Participating in the Wikipedia community helps young people to think about their own roles as researchers and writers in new ways. On the one hand, they are encouraged to take an inventory of what they know and what they can contribute. The school expects every student to master the same content, while Wikipedia allows students to think about their own particular skills, knowledge, and experience. Wikipedia invites youth to imagine what it might mean to consider themselves as experts on some small corner of the universe. As they collect and communicate what they know, they are forced to think of themselves writing to a public. This is no longer about finding the right answer to get a grade on an asignment but producing credible information that others can count upon when they deploy it in some other real world context.
On the other hand, participants are encouraged to see themselves as members of a knowledge community and to trust their collaborators to fill in information they don’t know and challenge their claims about the world. Composition theorist Kenneth A. Brufee has emphasized the power of collaborative writing to change how young people think about the relationship between readers and writers:
“Most of us are not in the habit of thinking about writing nonfoundationally as a collaborative process, a distanced or displaced conversation among peers in which we construct knowledge. We tend to think of writing foundationally as a private, solitary, ‘expressive’ act in which language is a conduit from solitary mind to solitary mind….When each solitary reader in the socially unrelated aggregate reads what we write, what happens, we suppose, is that another mind ‘absorbs’ the thoughts we express in writing. Our goal is to distinguish our own distinct, individual point of view from other people’s points of view and demonstrate our individual authority….Once we understand writing in a nonfoundational way as a social, collaborative, constructive conversational act, however, what we think we are doing when we write changes dramatically. The individualist, expressive, contentious, foundational story we have been telling ourselves about writing seems motivated by socially dubious (perhaps even socially immature) self-aggrandizement…. We use a language that is neither a private means of expression nor a transparent, objective medium of exchange, but a community construct. It constitutes, defines, and maintains the knowledge community that fashions it. We write either to maintain our membership in communities we are already members of, to invite and help other people to join communities we are members of, or to make ourselves acceptable to communities we are not yet members of. “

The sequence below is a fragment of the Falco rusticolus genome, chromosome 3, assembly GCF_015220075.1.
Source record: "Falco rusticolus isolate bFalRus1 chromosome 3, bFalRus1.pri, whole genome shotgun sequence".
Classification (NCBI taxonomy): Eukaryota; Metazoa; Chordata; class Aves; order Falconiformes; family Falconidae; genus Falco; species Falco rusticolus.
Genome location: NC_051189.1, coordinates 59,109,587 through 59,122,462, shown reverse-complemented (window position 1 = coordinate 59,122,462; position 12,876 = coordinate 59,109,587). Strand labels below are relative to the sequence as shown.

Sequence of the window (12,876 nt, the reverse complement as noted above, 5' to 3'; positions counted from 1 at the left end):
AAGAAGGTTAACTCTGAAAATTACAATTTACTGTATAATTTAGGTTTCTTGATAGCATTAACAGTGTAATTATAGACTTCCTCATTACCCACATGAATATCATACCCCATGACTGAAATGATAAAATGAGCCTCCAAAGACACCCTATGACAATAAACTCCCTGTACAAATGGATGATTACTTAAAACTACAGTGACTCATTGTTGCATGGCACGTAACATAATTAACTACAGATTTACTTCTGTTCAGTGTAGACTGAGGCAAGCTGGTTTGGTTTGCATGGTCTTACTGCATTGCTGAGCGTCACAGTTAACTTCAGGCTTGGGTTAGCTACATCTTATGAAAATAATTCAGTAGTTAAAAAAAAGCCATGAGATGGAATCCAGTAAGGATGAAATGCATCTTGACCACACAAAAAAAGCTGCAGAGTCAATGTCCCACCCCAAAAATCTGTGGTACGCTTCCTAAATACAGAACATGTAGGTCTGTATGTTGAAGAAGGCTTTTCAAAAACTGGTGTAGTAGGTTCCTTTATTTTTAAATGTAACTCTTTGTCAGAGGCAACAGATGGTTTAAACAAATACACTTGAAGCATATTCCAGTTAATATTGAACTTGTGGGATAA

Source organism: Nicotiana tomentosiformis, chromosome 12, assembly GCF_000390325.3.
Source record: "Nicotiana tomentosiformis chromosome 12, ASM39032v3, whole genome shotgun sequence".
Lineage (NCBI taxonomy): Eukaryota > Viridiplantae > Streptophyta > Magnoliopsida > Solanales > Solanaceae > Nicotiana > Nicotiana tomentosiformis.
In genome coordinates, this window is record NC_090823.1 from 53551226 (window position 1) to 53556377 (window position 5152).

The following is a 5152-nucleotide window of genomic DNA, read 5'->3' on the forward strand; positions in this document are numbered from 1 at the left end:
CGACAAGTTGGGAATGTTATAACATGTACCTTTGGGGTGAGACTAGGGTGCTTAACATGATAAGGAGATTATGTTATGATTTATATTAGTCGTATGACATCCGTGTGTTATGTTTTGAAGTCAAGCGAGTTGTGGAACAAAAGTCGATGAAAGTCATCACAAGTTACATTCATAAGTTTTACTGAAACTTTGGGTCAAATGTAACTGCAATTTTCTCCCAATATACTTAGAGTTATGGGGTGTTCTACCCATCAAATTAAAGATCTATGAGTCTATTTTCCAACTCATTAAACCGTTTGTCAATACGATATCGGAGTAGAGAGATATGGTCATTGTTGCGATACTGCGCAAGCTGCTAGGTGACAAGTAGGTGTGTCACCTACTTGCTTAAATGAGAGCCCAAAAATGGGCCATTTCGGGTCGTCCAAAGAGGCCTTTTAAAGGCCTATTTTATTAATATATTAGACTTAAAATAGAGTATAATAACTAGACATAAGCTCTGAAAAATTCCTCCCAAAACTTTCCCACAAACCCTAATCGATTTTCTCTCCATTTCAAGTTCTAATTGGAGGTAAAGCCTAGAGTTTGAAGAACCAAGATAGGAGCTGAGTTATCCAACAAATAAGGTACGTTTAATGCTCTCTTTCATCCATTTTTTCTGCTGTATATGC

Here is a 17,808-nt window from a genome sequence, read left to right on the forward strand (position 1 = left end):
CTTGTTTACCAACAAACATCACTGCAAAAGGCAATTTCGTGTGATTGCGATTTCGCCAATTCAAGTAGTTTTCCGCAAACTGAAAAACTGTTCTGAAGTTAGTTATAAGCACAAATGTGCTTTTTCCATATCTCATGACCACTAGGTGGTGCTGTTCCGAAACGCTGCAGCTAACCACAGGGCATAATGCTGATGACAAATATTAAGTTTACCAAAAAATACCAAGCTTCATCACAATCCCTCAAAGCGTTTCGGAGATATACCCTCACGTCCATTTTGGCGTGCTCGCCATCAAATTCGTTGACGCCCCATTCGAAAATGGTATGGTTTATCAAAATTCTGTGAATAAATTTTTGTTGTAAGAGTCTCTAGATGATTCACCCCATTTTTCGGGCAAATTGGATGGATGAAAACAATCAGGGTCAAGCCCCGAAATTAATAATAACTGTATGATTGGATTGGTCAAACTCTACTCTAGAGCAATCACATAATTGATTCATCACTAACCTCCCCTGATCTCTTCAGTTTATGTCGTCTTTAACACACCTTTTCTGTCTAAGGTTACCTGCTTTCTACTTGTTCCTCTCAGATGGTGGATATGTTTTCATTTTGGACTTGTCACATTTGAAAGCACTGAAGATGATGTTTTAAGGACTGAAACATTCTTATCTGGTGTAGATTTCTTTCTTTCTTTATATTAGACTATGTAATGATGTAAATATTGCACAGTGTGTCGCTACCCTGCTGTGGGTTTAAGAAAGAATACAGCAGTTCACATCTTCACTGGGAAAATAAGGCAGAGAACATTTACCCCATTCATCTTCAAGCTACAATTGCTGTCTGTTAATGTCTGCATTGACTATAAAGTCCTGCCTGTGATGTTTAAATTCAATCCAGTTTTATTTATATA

Contributing to the Wikipedia might encourage students to adopt the very different kinds of rhetorical goals and mindset Brufee claims emerges through collaborative writing activities.
Again and again, the Wikipedians we interviewed for our documentary made reference to certain shared principles that shapes the group’s activities and offers a framework for adjudicating disputes. Rather than arguing each point, the group agrees to work together to insure that all points of view get heard. This is what Wikipedians call adopting a “neutral point of view“, which is understood here as a goal or ideal shaping the writing process as much or more than it is seen as a property that can be achieved by any given entry.